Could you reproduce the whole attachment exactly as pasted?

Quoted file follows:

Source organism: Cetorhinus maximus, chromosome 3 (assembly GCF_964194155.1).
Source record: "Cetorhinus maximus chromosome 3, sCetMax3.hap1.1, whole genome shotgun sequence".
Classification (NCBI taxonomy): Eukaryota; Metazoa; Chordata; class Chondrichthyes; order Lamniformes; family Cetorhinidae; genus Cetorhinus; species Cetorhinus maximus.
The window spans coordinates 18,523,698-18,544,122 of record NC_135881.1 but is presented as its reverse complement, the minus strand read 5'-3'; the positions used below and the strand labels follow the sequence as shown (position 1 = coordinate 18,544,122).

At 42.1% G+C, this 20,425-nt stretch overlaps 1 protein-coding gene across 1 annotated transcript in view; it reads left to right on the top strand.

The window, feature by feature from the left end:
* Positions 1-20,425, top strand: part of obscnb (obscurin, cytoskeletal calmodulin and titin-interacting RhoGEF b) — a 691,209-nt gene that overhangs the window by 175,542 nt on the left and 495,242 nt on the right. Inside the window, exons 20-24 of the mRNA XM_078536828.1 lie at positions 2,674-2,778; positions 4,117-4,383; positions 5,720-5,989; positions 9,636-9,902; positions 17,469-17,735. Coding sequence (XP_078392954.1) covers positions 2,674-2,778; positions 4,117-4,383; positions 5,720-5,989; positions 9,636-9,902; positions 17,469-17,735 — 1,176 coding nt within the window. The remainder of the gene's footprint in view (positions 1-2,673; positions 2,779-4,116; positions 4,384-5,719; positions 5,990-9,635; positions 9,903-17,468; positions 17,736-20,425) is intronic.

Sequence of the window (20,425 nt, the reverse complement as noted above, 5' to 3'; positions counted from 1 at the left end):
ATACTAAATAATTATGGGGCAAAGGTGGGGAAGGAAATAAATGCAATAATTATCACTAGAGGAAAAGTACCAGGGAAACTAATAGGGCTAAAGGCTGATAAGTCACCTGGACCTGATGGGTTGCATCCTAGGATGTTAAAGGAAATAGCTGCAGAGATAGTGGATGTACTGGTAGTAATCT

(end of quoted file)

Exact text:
Source organism: Cetorhinus maximus, chromosome 3 (assembly GCF_964194155.1).
Source record: "Cetorhinus maximus chromosome 3, sCetMax3.hap1.1, whole genome shotgun sequence".
Classification (NCBI taxonomy): Eukaryota; Metazoa; Chordata; class Chondrichthyes; order Lamniformes; family Cetorhinidae; genus Cetorhinus; species Cetorhinus maximus.
The window spans coordinates 18,523,698-18,544,122 of record NC_135881.1 but is presented as its reverse complement, the minus strand read 5'-3'; the positions used below and the strand labels follow the sequence as shown (position 1 = coordinate 18,544,122).

At 42.1% G+C, this 20,425-nt stretch overlaps 1 protein-coding gene across 1 annotated transcript in view; it reads left to right on the top strand.

The window, feature by feature from the left end:
* Positions 1-20,425, top strand: part of obscnb (obscurin, cytoskeletal calmodulin and titin-interacting RhoGEF b) — a 691,209-nt gene that overhangs the window by 175,542 nt on the left and 495,242 nt on the right. Inside the window, exons 20-24 of the mRNA XM_078536828.1 lie at positions 2,674-2,778; positions 4,117-4,383; positions 5,720-5,989; positions 9,636-9,902; positions 17,469-17,735. Coding sequence (XP_078392954.1) covers positions 2,674-2,778; positions 4,117-4,383; positions 5,720-5,989; positions 9,636-9,902; positions 17,469-17,735 — 1,176 coding nt within the window. The remainder of the gene's footprint in view (positions 1-2,673; positions 2,779-4,116; positions 4,384-5,719; positions 5,990-9,635; positions 9,903-17,468; positions 17,736-20,425) is intronic.

Sequence of the window (20,425 nt, the reverse complement as noted above, 5' to 3'; positions counted from 1 at the left end):
ATACTAAATAATTATGGGGCAAAGGTGGGGAAGGAAATAAATGCAATAATTATCACTAGAGGAAAAGTACCAGGGAAACTAATAGGGCTAAAGGCTGATAAGTCACCTGGACCTGATGGGTTGCATCCTAGGATGTTAAAGGAAATAGCTGCAGAGATAGTGGATGTACTGGTAGTAATCT